Mogaveera

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Mogaveera
Regions with significant populations
Languages
Tulu, Kannada
Religion
Hinduism

Mogaveera are a fishing community who reside mainly in Udupi district and in Mangalore district, both in the state of Karnataka, India. They dominate the fishing and marine business in coastal Karnataka.

Etymology[edit]

Hoige-bazar Mohanappa Thingalaya, a freedom fighter, is credited with coining the term Mogaveera in the early years of the 20th century. It replaced the older terms of Mogera and ‘'Mogeyar.[1][full citation needed] A sub-community of Mogaveera, especially around Udupi area, is known as Marakala.[citation needed] Mogaveera people are predominantly fishing community who dominate fishing and marine activities in and around Mangalore.[2] They are also spread in and around Barkur, Udupi Taluk, Bagwadi Hobali, Kundapura Taluk etc.[3] They use mechanised boats for fishing in sea.[4]

Culture[edit]

Mogaveeras follow the Moolasthana system of Tulu lineages (the Bari or Bali system). As with all other Tuluvas, Mogaveeras follow the inheritance system of Aliya Kattu, where inheritance of Gurikara passes from uncle to nephew. For many centuries, the rulings on disputes made at the Mogaveera Kula Maha Sthree Amma Temple at Bennekuduru, Barkur, were considered final. It is at that temple that the Mogaveera kulaguru, a high priest known as Mangala Poojarya, was based.[citation needed] The Mogaveeras are classified under backward communities in Karnataka State.[4]

Marriage with brahmins[edit]

A Kadamba king imported male Brahmin priests from Ahicchatra to conduct pooja rituals in the newly built temples of Karavali, Tulunadu. Some of the immigrants were uncomfortable in the new environs and wanted to return. Therefore, the king allowed them to marry with the Tulu tribes and settle in the agraharas around temples. Oral anecdotes among the Mogaveera people suggest that the young Brahmin priests were married to Mogaveera girls.[5][6][full citation needed] Following this, the descendants of these early Tulu Brahmins acquired lineage surnames characteristic of native Tulu communities.[citation needed]

Sub-communities[edit]

Some members of the Mogaveera community have subdivided over the years, forming groups such as the Sapaliga, Bovi and Ganiga.

Religious faiths[edit]

Mogaveera’s are followers of Hindu religion.[citation needed]

Community organisations[edit]

Earlier, gramsabhas were functioning at Mangalore, Barkur (with members speaking Tulu) and Bagwadi (Kundapura members speaking Kannada). The Mangalore and Udupi area gramsabhas joined to form a federation, whereas the Bagwadi federation functioned separately. This division was basically on the basis of language spoken by the local communities. The Bagwadi federation is called the “Mogaveera Mahajana Seva Sangha” The operational area of the DKMMS ranges from Uppala in Kerala just beyond Manjeshwara south of Mangalore to Manur in Kota – a total stretch of 115 kilometres of coastline.[7]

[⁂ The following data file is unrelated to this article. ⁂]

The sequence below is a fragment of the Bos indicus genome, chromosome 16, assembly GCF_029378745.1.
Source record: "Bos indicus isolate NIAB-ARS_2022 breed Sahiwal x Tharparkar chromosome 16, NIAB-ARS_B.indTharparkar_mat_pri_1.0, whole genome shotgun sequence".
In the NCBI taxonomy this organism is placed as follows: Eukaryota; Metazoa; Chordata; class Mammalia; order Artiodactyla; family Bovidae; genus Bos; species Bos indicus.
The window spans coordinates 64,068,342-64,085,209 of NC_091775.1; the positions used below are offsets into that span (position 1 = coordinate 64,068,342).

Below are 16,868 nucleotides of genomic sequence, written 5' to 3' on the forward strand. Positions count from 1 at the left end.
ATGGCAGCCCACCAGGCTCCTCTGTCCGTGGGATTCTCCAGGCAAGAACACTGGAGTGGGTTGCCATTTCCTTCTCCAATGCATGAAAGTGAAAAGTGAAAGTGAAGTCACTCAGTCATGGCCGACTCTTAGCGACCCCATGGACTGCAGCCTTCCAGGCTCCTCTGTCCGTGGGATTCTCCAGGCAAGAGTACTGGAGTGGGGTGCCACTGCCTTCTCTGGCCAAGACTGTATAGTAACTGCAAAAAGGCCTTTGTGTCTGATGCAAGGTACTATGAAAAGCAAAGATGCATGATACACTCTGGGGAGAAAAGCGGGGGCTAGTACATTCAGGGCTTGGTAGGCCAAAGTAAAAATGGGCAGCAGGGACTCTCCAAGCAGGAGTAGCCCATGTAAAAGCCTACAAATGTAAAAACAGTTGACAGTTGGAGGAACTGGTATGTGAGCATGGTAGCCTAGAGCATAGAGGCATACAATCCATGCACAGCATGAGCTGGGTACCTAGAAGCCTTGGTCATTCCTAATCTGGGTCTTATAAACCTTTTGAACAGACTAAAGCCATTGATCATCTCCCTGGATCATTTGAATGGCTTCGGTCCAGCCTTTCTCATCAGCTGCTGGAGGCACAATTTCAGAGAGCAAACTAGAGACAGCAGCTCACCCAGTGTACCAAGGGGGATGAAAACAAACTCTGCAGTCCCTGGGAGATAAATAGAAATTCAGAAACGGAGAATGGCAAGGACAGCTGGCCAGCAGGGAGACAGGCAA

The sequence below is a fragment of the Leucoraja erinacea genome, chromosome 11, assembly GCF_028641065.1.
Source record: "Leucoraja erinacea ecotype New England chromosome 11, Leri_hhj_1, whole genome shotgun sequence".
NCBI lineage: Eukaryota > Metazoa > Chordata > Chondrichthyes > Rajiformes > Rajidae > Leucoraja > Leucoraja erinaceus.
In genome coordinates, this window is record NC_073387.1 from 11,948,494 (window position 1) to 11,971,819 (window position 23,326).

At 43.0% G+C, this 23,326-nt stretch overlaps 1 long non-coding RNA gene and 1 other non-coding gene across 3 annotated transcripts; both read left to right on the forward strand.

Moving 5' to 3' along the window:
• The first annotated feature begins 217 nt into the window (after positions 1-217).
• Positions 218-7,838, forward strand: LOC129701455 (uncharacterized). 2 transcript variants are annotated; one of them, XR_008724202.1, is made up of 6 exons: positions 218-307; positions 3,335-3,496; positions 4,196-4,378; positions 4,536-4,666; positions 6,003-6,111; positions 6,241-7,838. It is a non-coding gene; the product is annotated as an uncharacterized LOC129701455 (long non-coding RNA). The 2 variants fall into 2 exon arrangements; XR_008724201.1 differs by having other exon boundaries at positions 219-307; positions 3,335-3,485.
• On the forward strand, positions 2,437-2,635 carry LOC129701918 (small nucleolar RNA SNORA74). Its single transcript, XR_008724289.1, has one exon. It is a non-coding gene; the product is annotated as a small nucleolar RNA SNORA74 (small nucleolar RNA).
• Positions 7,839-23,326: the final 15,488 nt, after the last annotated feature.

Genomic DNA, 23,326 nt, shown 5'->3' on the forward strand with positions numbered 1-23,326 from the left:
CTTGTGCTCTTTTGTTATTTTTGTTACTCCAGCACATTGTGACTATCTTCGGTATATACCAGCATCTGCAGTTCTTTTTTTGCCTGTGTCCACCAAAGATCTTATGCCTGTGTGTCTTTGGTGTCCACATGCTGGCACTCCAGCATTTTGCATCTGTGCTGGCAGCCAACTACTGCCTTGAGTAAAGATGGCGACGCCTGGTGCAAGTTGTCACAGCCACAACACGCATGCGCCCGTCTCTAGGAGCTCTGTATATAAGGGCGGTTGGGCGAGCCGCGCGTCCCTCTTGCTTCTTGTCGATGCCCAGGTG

Dakshina Kannada Mogaveera Mahajana Sabha (DKMMS) was established in 1923 with 146 gramsabhas. This association was started on 9 August 1902. It is involved in the socio-economic fabric of the Mogaveera community in Mumbai and runs schools, colleges and banks for the overall development of the community which includes not only its own community members but also other communities as well. Since 1940, the mandali has published a monthly Kannada magazine, Mogaveera, which was the first Kannada monthly to be published outside Karnataka. Mogaveeras are the first organisation in the country to start a free Night High School in 1908.[citation needed]

The Mogaveera Bank was started in 1946 in Mumbai suburban district.[citation needed] It is one of the leading co-operative banks operating in Mumbai, having branches in Borivili and other areas and is managed by people belonging to Mogaveera community.[8][9]

Notable personalities[edit]

References[edit]

  1. ^ Ramachandra Baikampadi, 2006
  2. ^ "Arrest the murder accused: Mogaveera community". The Hindu. 7 June 2014. Retrieved 12 September 2014. 
  3. ^ "MOGAVEERA HABITATS". Mogaveera community. Mogaveera community. Retrieved 12 September 2014. 
  4. ^ a b Uma K. Srivastava,. Impact of Mechanization on Small Fishermen:. Ahmedabad: Indian Institute of Management, Ahmedabad. Centre for Management in Agriculture. p. 317,399. 
  5. ^ Shriyan, T.C. ( 2005) The Mogaveeras. ‘Mogaveera’, Mumbai, March 2005. pp 19–23
  6. ^ Ramachandra Baikampadi. (2006).’Tulunadina Adi Brahmanaru moolata Mogaveerare?’
  7. ^ Gururaja Budhya and Solomon Benjamin(2000).The politics of sustainable cities:the case of Bengare, Mangalore in coastal India. Environment and Urbanization, vol.12, No2.
  8. ^ "Ex-chief of Mogaveera Bank held for graft". The Times of India. 11 September 2004. Retrieved 12 September 2014. 
  9. ^ "Chaos At Mogaveera Bank As Six Directors Resign In Revolt". Indian Express. 23 January 2003. Retrieved 12 September 2014. 

External links[edit]